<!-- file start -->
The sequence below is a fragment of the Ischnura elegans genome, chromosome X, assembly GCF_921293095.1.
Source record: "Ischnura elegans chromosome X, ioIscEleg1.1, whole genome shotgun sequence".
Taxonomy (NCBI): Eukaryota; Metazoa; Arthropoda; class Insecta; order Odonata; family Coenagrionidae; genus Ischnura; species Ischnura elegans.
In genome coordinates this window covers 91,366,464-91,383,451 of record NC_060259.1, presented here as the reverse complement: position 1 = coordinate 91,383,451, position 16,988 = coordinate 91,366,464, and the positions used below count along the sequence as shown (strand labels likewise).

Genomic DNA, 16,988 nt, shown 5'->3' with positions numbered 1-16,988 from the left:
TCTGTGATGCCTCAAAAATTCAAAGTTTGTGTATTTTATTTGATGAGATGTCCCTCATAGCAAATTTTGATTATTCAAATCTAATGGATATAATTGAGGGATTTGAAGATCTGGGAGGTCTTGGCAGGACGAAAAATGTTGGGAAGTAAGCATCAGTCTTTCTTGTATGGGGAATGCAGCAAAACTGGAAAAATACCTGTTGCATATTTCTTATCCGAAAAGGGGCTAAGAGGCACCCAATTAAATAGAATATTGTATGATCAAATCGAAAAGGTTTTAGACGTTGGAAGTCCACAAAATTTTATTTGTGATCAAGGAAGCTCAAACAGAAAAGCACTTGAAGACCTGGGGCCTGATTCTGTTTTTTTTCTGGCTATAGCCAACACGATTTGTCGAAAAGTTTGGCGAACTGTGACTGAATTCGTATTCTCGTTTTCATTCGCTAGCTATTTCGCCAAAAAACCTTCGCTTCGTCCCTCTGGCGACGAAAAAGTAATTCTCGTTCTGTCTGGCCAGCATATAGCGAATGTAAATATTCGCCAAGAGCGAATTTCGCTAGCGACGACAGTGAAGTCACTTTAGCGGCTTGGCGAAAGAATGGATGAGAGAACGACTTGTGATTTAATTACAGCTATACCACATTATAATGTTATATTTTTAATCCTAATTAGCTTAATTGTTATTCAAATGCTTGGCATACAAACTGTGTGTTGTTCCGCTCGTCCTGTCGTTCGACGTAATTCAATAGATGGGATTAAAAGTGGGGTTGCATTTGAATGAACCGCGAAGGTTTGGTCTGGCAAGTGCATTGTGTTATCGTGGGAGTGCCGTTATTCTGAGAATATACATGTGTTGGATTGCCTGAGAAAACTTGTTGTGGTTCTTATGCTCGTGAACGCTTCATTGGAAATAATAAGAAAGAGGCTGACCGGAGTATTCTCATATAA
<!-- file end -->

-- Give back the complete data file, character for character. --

The sequence below is a fragment of the Ischnura elegans genome, chromosome X, assembly GCF_921293095.1.
Source record: "Ischnura elegans chromosome X, ioIscEleg1.1, whole genome shotgun sequence".
Taxonomy (NCBI): Eukaryota; Metazoa; Arthropoda; class Insecta; order Odonata; family Coenagrionidae; genus Ischnura; species Ischnura elegans.
In genome coordinates this window covers 91,366,464-91,383,451 of record NC_060259.1, presented here as the reverse complement: position 1 = coordinate 91,383,451, position 16,988 = coordinate 91,366,464, and the positions used below count along the sequence as shown (strand labels likewise).

Genomic DNA, 16,988 nt, shown 5'->3' with positions numbered 1-16,988 from the left:
TCTGTGATGCCTCAAAAATTCAAAGTTTGTGTATTTTATTTGATGAGATGTCCCTCATAGCAAATTTTGATTATTCAAATCTAATGGATATAATTGAGGGATTTGAAGATCTGGGAGGTCTTGGCAGGACGAAAAATGTTGGGAAGTAAGCATCAGTCTTTCTTGTATGGGGAATGCAGCAAAACTGGAAAAATACCTGTTGCATATTTCTTATCCGAAAAGGGGCTAAGAGGCACCCAATTAAATAGAATATTGTATGATCAAATCGAAAAGGTTTTAGACGTTGGAAGTCCACAAAATTTTATTTGTGATCAAGGAAGCTCAAACAGAAAAGCACTTGAAGACCTGGGGCCTGATTCTGTTTTTTTTCTGGCTATAGCCAACACGATTTGTCGAAAAGTTTGGCGAACTGTGACTGAATTCGTATTCTCGTTTTCATTCGCTAGCTATTTCGCCAAAAAACCTTCGCTTCGTCCCTCTGGCGACGAAAAAGTAATTCTCGTTCTGTCTGGCCAGCATATAGCGAATGTAAATATTCGCCAAGAGCGAATTTCGCTAGCGACGACAGTGAAGTCACTTTAGCGGCTTGGCGAAAGAATGGATGAGAGAACGACTTGTGATTTAATTACAGCTATACCACATTATAATGTTATATTTTTAATCCTAATTAGCTTAATTGTTATTCAAATGCTTGGCATACAAACTGTGTGTTGTTCCGCTCGTCCTGTCGTTCGACGTAATTCAATAGATGGGATTAAAAGTGGGGTTGCATTTGAATGAACCGCGAAGGTTTGGTCTGGCAAGTGCATTGTGTTATCGTGGGAGTGCCGTTATTCTGAGAATATACATGTGTTGGATTGCCTGAGAAAACTTGTTGTGGTTCTTATGCTCGTGAACGCTTCATTGGAAATAATAAGAAAGAGGCTGACCGGAGTATTCTCATATAA